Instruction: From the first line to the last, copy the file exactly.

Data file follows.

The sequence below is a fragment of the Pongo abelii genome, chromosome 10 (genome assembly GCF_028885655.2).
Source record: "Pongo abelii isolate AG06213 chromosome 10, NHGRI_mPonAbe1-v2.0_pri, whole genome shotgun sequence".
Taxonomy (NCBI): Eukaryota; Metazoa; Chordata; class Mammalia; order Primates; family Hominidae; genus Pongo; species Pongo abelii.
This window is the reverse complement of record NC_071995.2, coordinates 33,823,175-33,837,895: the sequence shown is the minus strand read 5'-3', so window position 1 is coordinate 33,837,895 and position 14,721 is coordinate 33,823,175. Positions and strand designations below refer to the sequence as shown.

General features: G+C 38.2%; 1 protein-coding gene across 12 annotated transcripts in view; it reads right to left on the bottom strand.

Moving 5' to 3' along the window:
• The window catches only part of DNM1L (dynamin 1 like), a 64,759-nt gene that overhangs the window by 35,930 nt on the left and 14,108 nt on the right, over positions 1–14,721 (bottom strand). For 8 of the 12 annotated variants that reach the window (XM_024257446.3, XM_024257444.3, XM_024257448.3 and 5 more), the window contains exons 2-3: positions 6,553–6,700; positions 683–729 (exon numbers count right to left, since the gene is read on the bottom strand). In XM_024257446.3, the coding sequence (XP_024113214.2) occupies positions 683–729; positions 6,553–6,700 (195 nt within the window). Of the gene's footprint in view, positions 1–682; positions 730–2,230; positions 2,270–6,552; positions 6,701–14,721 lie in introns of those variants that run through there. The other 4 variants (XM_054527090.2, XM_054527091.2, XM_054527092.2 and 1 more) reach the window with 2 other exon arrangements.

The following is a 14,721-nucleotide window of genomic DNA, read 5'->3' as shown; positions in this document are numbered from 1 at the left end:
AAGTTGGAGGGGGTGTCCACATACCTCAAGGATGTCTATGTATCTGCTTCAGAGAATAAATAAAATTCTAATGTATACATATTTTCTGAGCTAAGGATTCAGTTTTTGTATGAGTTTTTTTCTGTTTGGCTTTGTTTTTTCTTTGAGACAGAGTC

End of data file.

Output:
The sequence below is a fragment of the Pongo abelii genome, chromosome 10 (genome assembly GCF_028885655.2).
Source record: "Pongo abelii isolate AG06213 chromosome 10, NHGRI_mPonAbe1-v2.0_pri, whole genome shotgun sequence".
Taxonomy (NCBI): Eukaryota; Metazoa; Chordata; class Mammalia; order Primates; family Hominidae; genus Pongo; species Pongo abelii.
This window is the reverse complement of record NC_071995.2, coordinates 33,823,175-33,837,895: the sequence shown is the minus strand read 5'-3', so window position 1 is coordinate 33,837,895 and position 14,721 is coordinate 33,823,175. Positions and strand designations below refer to the sequence as shown.

General features: G+C 38.2%; 1 protein-coding gene across 12 annotated transcripts in view; it reads right to left on the bottom strand.

Moving 5' to 3' along the window:
• The window catches only part of DNM1L (dynamin 1 like), a 64,759-nt gene that overhangs the window by 35,930 nt on the left and 14,108 nt on the right, over positions 1–14,721 (bottom strand). For 8 of the 12 annotated variants that reach the window (XM_024257446.3, XM_024257444.3, XM_024257448.3 and 5 more), the window contains exons 2-3: positions 6,553–6,700; positions 683–729 (exon numbers count right to left, since the gene is read on the bottom strand). In XM_024257446.3, the coding sequence (XP_024113214.2) occupies positions 683–729; positions 6,553–6,700 (195 nt within the window). Of the gene's footprint in view, positions 1–682; positions 730–2,230; positions 2,270–6,552; positions 6,701–14,721 lie in introns of those variants that run through there. The other 4 variants (XM_054527090.2, XM_054527091.2, XM_054527092.2 and 1 more) reach the window with 2 other exon arrangements.

The following is a 14,721-nucleotide window of genomic DNA, read 5'->3' as shown; positions in this document are numbered from 1 at the left end:
AAGTTGGAGGGGGTGTCCACATACCTCAAGGATGTCTATGTATCTGCTTCAGAGAATAAATAAAATTCTAATGTATACATATTTTCTGAGCTAAGGATTCAGTTTTTGTATGAGTTTTTTTCTGTTTGGCTTTGTTTTTTCTTTGAGACAGAGTC